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Israel Installs Seventh President with Pageantry and Hopes for Peace

Israel spared little in its lavish inauguration Thursday of the seventh president of Israel, Ezer Weizman, the hawk-turned-dove politician and former air force commander.

Outside the Knesset prior to the swearing-in, the red carpet was rolled out, an honor guard stood at attention and blaring trumpets heralded the transfer of presidential power from incumbent Chaim Herzog to Weizman.

Inside, following a farewell speech by Herzog, who held the presidency for 10 years, Weizman, 68, took the oath of office for the five-year, largely ceremonial post. The sound of sho-fars signaled that the transition was completed.

Knesset Speaker Shevach Weiss proclaimed the traditional “Long live the president of Israel!” which those assembled echoed three times.

In his 15-minute speech, Weizman recounted Israel’s struggles to establish itself as a state where world Jewry would settle, celebrated how much the country has developed since its inception and sounded his hopes for peace.

He said that while problems such as social inequities have not been eliminated, there have been tremendous achievements that compare favorably to those of far bigger countries, and this in spite of constant threats to Israel’s survival.

He said it is Israel’s mission to sound a positive message about itself so that more Jews will be drawn to make aliyah. He also said that the successful integration of the immigrants who have already come should be considered vital to Israel’s security.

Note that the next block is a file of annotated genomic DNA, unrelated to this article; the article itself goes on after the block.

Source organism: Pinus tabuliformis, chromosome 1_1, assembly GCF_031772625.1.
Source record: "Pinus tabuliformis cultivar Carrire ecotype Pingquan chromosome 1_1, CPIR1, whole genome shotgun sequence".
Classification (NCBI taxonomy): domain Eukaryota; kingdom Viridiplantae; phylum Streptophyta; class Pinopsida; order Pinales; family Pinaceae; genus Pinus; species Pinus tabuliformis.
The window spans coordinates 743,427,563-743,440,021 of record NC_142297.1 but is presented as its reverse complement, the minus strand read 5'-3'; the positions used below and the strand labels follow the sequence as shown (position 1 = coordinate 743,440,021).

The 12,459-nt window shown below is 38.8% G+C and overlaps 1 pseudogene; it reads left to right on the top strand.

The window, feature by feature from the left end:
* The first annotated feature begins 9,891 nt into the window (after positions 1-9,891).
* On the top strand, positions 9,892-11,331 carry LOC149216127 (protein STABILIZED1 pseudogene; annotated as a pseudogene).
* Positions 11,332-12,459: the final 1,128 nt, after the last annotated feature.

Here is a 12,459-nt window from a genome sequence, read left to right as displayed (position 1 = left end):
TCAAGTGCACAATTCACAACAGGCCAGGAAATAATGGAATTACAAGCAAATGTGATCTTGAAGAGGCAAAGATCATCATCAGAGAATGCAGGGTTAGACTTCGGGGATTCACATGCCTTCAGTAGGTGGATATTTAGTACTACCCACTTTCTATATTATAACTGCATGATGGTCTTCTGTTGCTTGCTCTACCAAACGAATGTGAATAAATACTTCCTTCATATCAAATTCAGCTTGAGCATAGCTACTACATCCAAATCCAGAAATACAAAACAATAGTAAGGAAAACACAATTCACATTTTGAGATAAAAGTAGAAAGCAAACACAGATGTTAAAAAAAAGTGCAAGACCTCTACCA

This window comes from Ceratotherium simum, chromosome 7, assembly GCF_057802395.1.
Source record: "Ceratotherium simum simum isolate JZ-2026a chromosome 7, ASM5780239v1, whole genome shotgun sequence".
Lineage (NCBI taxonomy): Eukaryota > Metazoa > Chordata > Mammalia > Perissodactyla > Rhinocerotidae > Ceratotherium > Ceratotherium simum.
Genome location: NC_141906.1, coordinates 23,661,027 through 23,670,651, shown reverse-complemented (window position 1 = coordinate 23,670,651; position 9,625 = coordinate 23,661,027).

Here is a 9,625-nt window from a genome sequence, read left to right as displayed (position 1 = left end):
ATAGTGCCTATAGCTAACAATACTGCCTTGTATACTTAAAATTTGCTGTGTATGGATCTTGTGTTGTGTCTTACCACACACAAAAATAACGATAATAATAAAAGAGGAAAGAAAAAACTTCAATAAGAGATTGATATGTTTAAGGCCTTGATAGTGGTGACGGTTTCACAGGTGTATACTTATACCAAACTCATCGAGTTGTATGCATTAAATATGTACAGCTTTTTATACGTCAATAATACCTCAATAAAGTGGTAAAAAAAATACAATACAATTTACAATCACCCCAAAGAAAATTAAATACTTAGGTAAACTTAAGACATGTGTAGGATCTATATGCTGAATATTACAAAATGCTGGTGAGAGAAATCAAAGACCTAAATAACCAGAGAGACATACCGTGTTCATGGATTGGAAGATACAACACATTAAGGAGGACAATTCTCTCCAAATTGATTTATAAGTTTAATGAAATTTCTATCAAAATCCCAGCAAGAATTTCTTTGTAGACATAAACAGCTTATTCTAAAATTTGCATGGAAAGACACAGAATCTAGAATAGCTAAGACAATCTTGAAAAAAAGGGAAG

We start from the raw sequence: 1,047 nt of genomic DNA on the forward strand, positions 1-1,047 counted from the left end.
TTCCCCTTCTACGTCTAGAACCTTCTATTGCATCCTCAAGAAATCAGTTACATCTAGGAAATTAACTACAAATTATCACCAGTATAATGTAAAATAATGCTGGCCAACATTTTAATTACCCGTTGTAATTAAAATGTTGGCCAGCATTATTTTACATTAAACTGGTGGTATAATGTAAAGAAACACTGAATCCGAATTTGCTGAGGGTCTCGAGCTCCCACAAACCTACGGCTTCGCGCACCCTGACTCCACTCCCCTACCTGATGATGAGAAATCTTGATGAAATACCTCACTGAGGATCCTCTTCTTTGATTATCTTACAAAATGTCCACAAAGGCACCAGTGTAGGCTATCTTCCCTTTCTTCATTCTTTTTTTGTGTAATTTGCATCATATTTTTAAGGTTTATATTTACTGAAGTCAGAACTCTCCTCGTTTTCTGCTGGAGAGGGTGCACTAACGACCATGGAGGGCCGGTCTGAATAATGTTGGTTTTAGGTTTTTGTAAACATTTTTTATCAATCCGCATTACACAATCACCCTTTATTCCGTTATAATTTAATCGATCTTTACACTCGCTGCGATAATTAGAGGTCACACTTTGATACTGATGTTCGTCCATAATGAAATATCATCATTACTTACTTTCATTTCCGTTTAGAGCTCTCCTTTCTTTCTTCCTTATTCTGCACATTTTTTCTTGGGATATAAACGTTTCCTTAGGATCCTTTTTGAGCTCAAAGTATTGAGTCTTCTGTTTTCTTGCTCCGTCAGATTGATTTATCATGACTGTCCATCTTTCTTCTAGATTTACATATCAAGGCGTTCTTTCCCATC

FINAL PLEA FOR ELECTORAL REFORM

Weizman observed that the course of his own life, particularly his military endeavors, has paralleled that of the country.

He said he had hoped all his life for the day Israel would realize peace so that the death and suffering that had punctuated Israel’s short existence would end and the country could focus on developing economically, socially, educationally and culturally.

Today, Weizman said, all of the nation’s efforts must be invested in the current peace process. But he also made a point of noting that the Arabs joined this process only after they realized they could not destroy Israel and did not want to miss the chance to develop the Middle East economically and culturally.

Weizman said he hoped peace with the Arabs would be realized during his presidency.

Herzog, in his speech, recounted the changes that had occurred and the challenges Israel had faced during his decade in office.

He also pointed to the weaknesses in the structure of the Israeli government and called for electoral reform that would enhance democracy and increase the stability of the national leadership.

He said there needs to be a clearer separation of government powers and more accountability by Knesset members to the public.

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